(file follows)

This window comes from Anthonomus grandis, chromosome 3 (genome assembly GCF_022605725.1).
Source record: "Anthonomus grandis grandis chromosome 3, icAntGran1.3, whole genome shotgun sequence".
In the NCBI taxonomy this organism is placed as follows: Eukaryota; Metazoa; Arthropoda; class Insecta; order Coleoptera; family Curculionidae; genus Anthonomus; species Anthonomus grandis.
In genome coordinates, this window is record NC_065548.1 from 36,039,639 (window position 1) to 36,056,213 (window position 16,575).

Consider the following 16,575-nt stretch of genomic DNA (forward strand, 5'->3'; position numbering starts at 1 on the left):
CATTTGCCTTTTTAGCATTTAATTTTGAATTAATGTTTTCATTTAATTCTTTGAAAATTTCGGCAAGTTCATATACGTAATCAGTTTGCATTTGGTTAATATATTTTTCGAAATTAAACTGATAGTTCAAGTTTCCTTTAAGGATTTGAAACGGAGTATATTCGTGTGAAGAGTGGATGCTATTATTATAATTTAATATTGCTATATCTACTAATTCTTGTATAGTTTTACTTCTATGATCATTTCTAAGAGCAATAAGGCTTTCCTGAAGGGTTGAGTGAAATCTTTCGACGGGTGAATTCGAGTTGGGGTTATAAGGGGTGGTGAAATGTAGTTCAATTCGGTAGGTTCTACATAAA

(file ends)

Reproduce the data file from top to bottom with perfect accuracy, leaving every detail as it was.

This window comes from Anthonomus grandis, chromosome 3 (genome assembly GCF_022605725.1).
Source record: "Anthonomus grandis grandis chromosome 3, icAntGran1.3, whole genome shotgun sequence".
In the NCBI taxonomy this organism is placed as follows: Eukaryota; Metazoa; Arthropoda; class Insecta; order Coleoptera; family Curculionidae; genus Anthonomus; species Anthonomus grandis.
In genome coordinates, this window is record NC_065548.1 from 36,039,639 (window position 1) to 36,056,213 (window position 16,575).

Consider the following 16,575-nt stretch of genomic DNA (forward strand, 5'->3'; position numbering starts at 1 on the left):
CATTTGCCTTTTTAGCATTTAATTTTGAATTAATGTTTTCATTTAATTCTTTGAAAATTTCGGCAAGTTCATATACGTAATCAGTTTGCATTTGGTTAATATATTTTTCGAAATTAAACTGATAGTTCAAGTTTCCTTTAAGGATTTGAAACGGAGTATATTCGTGTGAAGAGTGGATGCTATTATTATAATTTAATATTGCTATATCTACTAATTCTTGTATAGTTTTACTTCTATGATCATTTCTAAGAGCAATAAGGCTTTCCTGAAGGGTTGAGTGAAATCTTTCGACGGGTGAATTCGAGTTGGGGTTATAAGGGGTGGTGAAATGTAGTTCAATTCGGTAGGTTCTACATAAA